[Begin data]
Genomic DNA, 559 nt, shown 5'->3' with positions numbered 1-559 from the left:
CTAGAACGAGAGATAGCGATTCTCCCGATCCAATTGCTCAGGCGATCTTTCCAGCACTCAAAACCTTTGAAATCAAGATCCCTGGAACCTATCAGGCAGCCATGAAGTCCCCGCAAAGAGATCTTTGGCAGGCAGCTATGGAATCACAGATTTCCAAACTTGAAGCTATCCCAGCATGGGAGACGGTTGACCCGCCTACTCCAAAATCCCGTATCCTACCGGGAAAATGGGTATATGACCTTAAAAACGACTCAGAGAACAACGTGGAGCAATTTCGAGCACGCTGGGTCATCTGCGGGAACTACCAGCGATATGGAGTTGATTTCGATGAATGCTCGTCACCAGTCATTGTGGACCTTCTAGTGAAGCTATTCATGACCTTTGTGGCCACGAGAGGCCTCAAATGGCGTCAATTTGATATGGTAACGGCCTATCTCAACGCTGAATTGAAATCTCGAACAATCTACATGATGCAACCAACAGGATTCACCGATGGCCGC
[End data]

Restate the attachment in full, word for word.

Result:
Genomic DNA, 559 nt, shown 5'->3' with positions numbered 1-559 from the left:
CTAGAACGAGAGATAGCGATTCTCCCGATCCAATTGCTCAGGCGATCTTTCCAGCACTCAAAACCTTTGAAATCAAGATCCCTGGAACCTATCAGGCAGCCATGAAGTCCCCGCAAAGAGATCTTTGGCAGGCAGCTATGGAATCACAGATTTCCAAACTTGAAGCTATCCCAGCATGGGAGACGGTTGACCCGCCTACTCCAAAATCCCGTATCCTACCGGGAAAATGGGTATATGACCTTAAAAACGACTCAGAGAACAACGTGGAGCAATTTCGAGCACGCTGGGTCATCTGCGGGAACTACCAGCGATATGGAGTTGATTTCGATGAATGCTCGTCACCAGTCATTGTGGACCTTCTAGTGAAGCTATTCATGACCTTTGTGGCCACGAGAGGCCTCAAATGGCGTCAATTTGATATGGTAACGGCCTATCTCAACGCTGAATTGAAATCTCGAACAATCTACATGATGCAACCAACAGGATTCACCGATGGCCGC